A feeling of mental and physical exhaustion. A lack of energy and motivation often accompanied by tiredness, lethargy and lack of concentration. This feeling is long lasting and isn't relieved with rest. 


  • Many people experience brief periods of fatigue as a result of lifestyle factors (e.g. lack of sleep, eating a poor diet, working too hard). This type of fatigue usually goes away.

  • Longer term fatigue can be a sign of a range of medical conditions like anaemia, thyroid disease, MS etc.

  • More enduring fatigue is also a diagnostic indicator of generalised anxiety disorder and depression.

  • Chronic Fatigue Syndrome (CFS) is a separate and distinct condition that affects a small number of people.

  • The precise cause of fatigue is unclear. Identifying and diagnosing fatigue can be challenging even for medical professionals.

  • Fatigue can feel relentless and can sap your emotional and physical wellbeing.

  • Exercise is shown to decrease fatigue amongst anxiety sufferers.


  • If you are concerned about prolonged and unexplained fatigue, talk to your doctor to rule out any underlying health issues.

  • Therapy can be an effective treatment for fatigue linked to an anxiety disorder. For example, CBT or talking therapy may help to reduce your level of anxiety and thereby address the fatigue you may be experiencing.  

  • Take regular cardio exercise with the goal of achieving at least 20 minutes per day for five days a week. Exercise has been shown to relieve fatigue amongst anxiety sufferers. This could take the form of a brisk walk, a run or a moderate to intense workout. Exercising in the fresh open air can feel particularly energising.

  • Try guided meditation. Regular sessions will help you to recognise your own thought patterns and learn to accept them without letting them upset you.

  • Practise yoga. A regular 20-minute seated yoga session can help rev up your energy levels and improve your sleep pattern. Seek out an instructor who specialises in treating fatigue.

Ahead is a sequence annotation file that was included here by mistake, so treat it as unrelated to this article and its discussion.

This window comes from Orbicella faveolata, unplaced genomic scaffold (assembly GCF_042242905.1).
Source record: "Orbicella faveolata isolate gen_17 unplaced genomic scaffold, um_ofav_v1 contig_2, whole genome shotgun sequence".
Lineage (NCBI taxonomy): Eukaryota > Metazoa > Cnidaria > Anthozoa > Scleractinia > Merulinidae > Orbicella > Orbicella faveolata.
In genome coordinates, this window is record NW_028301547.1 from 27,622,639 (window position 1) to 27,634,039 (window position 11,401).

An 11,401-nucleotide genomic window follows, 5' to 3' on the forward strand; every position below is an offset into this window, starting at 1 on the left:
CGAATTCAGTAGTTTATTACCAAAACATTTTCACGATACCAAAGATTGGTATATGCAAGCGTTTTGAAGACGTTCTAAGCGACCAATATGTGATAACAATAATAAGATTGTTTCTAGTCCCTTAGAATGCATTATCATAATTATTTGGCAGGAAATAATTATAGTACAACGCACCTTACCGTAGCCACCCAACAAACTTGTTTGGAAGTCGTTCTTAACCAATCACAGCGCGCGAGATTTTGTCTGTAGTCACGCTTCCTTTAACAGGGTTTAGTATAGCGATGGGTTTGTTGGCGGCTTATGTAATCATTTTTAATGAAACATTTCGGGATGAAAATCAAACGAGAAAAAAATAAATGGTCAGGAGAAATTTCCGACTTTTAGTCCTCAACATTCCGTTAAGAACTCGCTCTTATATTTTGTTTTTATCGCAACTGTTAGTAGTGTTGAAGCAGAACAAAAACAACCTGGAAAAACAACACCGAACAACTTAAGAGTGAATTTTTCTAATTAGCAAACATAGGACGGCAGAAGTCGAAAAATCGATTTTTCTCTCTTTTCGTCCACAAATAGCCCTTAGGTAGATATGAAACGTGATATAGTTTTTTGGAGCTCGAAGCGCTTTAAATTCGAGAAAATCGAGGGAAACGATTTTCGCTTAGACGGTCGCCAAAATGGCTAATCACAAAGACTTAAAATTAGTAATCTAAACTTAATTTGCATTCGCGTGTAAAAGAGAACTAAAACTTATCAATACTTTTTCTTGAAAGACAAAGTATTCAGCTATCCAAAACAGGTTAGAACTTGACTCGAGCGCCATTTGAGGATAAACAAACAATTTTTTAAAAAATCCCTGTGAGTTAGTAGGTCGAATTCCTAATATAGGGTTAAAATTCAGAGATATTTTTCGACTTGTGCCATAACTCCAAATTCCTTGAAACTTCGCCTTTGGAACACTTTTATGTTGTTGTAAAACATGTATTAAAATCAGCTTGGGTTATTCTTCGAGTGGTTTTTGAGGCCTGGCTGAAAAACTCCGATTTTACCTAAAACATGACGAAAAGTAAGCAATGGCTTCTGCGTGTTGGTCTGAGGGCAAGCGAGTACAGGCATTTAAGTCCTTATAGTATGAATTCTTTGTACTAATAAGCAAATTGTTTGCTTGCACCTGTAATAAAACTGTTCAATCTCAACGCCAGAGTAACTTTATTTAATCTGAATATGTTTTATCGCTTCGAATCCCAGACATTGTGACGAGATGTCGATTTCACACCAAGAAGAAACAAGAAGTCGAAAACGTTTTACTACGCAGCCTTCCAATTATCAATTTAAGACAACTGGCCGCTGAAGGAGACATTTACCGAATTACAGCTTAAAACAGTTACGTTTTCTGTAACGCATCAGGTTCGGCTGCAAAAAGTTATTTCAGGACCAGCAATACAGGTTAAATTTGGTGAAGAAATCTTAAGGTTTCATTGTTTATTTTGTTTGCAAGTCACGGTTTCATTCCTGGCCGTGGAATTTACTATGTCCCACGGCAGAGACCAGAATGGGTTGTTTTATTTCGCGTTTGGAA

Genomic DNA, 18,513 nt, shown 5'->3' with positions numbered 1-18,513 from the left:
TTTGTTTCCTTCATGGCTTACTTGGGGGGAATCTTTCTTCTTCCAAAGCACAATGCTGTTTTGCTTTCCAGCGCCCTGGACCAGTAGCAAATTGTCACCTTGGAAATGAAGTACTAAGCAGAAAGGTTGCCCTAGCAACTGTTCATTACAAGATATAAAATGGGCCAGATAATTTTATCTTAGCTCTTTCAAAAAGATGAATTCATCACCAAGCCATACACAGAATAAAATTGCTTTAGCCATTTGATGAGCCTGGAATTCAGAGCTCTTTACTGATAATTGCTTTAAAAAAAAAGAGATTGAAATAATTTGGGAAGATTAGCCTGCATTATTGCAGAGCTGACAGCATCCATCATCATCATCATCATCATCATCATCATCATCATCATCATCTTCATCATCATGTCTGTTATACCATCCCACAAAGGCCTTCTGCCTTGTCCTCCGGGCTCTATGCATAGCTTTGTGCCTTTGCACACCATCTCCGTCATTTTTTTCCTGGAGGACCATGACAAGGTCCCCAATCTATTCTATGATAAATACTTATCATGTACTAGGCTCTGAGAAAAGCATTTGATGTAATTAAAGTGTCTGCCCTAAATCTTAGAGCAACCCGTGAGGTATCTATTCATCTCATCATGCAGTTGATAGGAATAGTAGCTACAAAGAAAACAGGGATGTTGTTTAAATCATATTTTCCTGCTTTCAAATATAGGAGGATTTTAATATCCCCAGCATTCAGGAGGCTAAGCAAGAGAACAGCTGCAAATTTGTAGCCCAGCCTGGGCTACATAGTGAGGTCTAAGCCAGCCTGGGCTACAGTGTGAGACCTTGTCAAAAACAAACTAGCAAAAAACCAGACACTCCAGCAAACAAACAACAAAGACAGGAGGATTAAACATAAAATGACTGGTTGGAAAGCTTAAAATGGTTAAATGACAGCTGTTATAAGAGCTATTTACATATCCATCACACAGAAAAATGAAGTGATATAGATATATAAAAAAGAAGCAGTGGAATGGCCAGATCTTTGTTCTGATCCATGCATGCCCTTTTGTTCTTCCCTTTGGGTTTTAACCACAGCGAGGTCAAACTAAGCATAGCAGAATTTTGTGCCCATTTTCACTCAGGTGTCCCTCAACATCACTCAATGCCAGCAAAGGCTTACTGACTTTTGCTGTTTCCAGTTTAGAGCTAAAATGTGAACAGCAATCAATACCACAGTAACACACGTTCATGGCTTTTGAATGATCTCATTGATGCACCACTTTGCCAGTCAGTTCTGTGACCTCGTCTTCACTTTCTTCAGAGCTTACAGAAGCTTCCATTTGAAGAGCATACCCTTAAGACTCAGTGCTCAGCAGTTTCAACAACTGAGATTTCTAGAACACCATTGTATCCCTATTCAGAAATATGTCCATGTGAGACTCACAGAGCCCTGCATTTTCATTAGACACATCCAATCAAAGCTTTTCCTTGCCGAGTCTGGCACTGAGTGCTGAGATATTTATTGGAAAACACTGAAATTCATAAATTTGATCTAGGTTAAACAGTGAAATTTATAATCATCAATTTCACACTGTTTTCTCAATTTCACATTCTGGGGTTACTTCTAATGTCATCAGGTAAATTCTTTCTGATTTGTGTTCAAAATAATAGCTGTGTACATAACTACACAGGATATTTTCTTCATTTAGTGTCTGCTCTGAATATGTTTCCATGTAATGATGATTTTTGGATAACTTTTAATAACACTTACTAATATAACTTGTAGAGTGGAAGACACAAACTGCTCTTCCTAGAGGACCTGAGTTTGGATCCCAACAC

• Maintain a well-balanced diet rich in vegetables, pulses and fruit.  Avoid over-processed ready meals which tend to contain high levels of salt, sugar and fat. Try a mood recipe.

  • Drink plenty of water to stay hydrated. You might also want to cut back on colas, coffee and black tea as they can play funny games with your energy levels. Replace them with green tea and ginger tea.

  • Take a vitamin and mineral supplement. Get guidance from a nutritionist on the best supplement for you. For example, the list might include Vitamin B12, Vitamin C, Magnesium, Folic Acid, Iron, CoQ10 and Creatine.

  • Get plenty of sleep. Take steps to improve your sleeping environment to ensure you get the best chance of 7-9 hours sleep each and every night.


From Fatigued to Fantastic: A Clinically Proven Program to Regain Vibrant Health and Overcome Chronic Fatigue and Fibromyalgia

Jacob Teitelbaum 2020 4th edition

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Fighting Fatigue: Managing the Symptoms of CFS/ME

Sue Pemberton 2009

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Heal Your Body, Cure Your Mind: Leaky Gut, Adrenal Fatigue, Liver Detox, Mental Health, Anxiety, Depression, Disease & Trauma. Mindfulness, Holistic Therapies, Nutrition & Food Diet

Dr. Ameet Aggarwal 2017

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